Most of the phosphorylation signals involved in this insulin signal pathway occur at the cell membrane. Clicking on each of the
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When blood glucose levels in an organism rise, beta cells in the pancreas release insulin. The insulin then travels through the blood stream to specific muscle and fat cells that have Insulin Receptors (IRs) embedded in their cell membranes.
Insulin binds to an insulin receptor allowing the IR to autophosphorylate. This is accomlished through the addition of multiple phosphate groups.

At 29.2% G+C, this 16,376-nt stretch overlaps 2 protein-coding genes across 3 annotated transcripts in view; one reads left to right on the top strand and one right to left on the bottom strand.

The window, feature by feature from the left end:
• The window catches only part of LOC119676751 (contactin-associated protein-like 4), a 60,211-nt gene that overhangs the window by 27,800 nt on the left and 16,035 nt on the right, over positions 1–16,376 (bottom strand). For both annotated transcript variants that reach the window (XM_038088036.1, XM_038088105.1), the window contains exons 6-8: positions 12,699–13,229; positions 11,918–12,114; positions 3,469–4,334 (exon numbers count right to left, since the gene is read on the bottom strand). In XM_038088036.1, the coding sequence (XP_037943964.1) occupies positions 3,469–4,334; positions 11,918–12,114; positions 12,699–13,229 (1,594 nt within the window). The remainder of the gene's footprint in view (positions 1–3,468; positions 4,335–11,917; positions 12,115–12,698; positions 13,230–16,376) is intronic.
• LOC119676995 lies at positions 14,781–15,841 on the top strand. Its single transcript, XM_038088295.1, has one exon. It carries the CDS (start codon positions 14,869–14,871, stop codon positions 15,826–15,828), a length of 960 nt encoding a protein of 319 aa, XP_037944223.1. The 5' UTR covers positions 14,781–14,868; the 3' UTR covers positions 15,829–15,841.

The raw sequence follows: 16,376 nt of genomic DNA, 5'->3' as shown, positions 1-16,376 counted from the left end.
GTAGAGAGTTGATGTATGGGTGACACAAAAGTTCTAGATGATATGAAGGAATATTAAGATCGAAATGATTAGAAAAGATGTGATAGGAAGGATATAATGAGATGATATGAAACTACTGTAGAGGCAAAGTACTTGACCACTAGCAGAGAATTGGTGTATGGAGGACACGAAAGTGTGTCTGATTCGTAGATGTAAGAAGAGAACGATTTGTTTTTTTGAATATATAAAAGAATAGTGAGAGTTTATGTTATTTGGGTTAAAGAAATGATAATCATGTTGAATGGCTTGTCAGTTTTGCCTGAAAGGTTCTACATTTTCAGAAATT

In addition to autophosphorylation, the insulin receptor is also capable of transferring a phosphorylation signal to another protein called Insulin Receptor Substrate 1 (IRS-1).
Insulin receptor substrate 1 then goes on to phosphorylate a kinase protein called PI3K.
PI3K then passes on the signal by phosphorylating PIP2 molecules and converting them into PIP3 molecules. The PIP2 and 3 molecules are embedded in the cell's plasma membrane.
As the quantity of PIP3 molecules rises, they attract a protein called AKT2.
AKT2 is then phosphorylated by two more proteins, mTOR-RICTOR and PDK1.
The fully activated AKT2 then leaves the cell membrane for the cytosol where it can continue multiple insulin-related signal pathways.